After a year of innuendo, rumour and speculation the Prince of Wales was forced on Thursday to seize control of a potentially highly damaging situation.
For 12 months, the threat has hung over him that the tabloid media would try to publish details of an unspecified allegation by a former servant. This week, the matter found its way to the private chambers of the high court.
It seemed, to him and his aides, that the only way to confront it was to grab the rose by the thorns and so, in a highly unusual move, the Prince “outed” himself to deny allegations that have never been published.
The Sunday tabloid that claimed to have details of an incident involving the prince and another servant has been forced by a libel injunction to remain silent. The same injunction prevents anyone else from discussing the story.
The prince’s private secretary, Sir Michael Peat, acknowledged that it was unusual for the prince to react to an allegation in which he had not actually been named and of which no details had been given.
But there were fears nonetheless that the claims were gaining currency, despite being “totally untrue and without a shred of substance”, he said on television.
“The Prince of Wales has told me it’s untrue,” he added. Anyone who knew the prince at all would appreciate that the allegation was “ludicrous and risible”.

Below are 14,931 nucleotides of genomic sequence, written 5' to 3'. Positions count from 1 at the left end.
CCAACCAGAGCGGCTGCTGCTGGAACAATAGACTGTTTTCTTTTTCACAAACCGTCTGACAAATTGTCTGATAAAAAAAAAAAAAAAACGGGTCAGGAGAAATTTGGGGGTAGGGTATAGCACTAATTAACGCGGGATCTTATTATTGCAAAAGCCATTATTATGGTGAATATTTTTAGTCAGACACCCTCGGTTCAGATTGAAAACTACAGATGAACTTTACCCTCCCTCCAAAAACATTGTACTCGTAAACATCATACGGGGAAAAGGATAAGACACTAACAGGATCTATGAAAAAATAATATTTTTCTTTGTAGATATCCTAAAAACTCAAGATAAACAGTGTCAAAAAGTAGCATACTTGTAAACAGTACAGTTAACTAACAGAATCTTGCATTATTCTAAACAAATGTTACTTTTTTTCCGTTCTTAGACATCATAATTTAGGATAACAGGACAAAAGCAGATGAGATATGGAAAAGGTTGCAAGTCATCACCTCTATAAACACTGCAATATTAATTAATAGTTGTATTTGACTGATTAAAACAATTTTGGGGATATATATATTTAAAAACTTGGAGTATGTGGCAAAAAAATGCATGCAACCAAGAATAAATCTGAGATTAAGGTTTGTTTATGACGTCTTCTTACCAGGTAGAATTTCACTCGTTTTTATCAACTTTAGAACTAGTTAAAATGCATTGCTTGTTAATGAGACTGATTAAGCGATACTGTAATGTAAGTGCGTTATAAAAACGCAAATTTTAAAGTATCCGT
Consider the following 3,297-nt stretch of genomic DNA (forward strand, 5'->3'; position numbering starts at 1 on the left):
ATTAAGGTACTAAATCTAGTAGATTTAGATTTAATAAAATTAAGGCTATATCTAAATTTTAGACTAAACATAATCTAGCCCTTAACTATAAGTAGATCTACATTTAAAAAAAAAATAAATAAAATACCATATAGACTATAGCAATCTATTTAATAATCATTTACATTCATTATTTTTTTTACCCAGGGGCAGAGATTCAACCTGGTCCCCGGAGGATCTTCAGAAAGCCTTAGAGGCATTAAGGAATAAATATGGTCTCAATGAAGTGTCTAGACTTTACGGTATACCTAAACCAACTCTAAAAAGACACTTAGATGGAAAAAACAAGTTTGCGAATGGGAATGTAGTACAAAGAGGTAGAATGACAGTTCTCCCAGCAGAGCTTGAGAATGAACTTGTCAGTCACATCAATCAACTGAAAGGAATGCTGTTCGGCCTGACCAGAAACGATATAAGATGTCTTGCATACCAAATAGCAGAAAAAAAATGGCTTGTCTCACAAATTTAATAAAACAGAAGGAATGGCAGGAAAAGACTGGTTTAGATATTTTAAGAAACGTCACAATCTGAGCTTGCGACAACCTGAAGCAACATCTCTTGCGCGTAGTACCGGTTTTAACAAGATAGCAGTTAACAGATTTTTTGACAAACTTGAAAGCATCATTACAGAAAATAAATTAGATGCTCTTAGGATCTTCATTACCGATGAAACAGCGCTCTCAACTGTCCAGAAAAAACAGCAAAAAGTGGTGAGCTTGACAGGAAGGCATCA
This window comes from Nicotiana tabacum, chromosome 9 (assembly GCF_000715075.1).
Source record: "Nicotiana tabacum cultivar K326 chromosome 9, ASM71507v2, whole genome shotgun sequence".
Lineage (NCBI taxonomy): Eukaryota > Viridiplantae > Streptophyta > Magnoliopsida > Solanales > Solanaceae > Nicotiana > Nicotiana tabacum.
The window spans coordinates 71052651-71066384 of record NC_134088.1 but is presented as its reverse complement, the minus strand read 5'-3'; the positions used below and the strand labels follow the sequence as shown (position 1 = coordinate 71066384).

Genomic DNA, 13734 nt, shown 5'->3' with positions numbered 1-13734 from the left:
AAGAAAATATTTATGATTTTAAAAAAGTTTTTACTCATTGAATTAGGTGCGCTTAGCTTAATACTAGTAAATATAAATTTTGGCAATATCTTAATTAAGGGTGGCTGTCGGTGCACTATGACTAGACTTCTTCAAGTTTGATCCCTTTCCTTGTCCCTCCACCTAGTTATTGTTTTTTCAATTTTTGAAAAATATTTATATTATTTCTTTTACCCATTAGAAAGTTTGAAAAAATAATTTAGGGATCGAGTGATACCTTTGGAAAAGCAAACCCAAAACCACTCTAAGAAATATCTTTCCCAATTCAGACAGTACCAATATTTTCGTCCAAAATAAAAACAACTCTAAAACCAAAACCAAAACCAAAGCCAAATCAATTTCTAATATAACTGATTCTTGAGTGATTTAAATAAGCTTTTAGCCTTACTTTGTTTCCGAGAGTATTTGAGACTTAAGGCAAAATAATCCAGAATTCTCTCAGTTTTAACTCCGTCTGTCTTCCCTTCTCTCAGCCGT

Prince Charles placed himself publicly at the centre of the allegations after a high court judge lifted an injunction against The Guardian newspaper to allow it to identify a former royal servant.
Michael Fawcett, the former personal assistant to the Prince of Wales, can now be identified as the man attempting to stop a Sunday tabloid from printing “utterly false allegations” about him.
Fawcett, who left the prince’s employment following controversy over the selling of royal gifts in the wake of the collapsed trial of the butler Paul Burrell, had sought to keep his name out of the public domain.
The Guardian’s action appeared to catch the prince’s senior aides by surprise. Urgent discussions were held with the prince as he was preparing for a private meeting with Oman’s Sultan Qaboos bin Said.
It was agreed that, although the prince had never been named as the senior royal said to be involved in the unfounded allegation, the rumour was gaining currency. The only way to counter it, it was decided, was for the prince to name himself and issue the strongest possible denial.
The allegation at the centre of the dramatic developments was first referred to in a tabloid newspaper last November by a former aide.
He claimed he had damaging information about a member of the royal family and another member of staff. He claimed he saw an incident between the royal and a palace servant in the early 1990s and added that if it had been publicly aired it would have damaged the monarchy’s reputation.
Then last weekend the Mail on Sunday attempted to publish the full story for the first time. When Fawcett heard of it, his lawyers sought and won a libel injunction.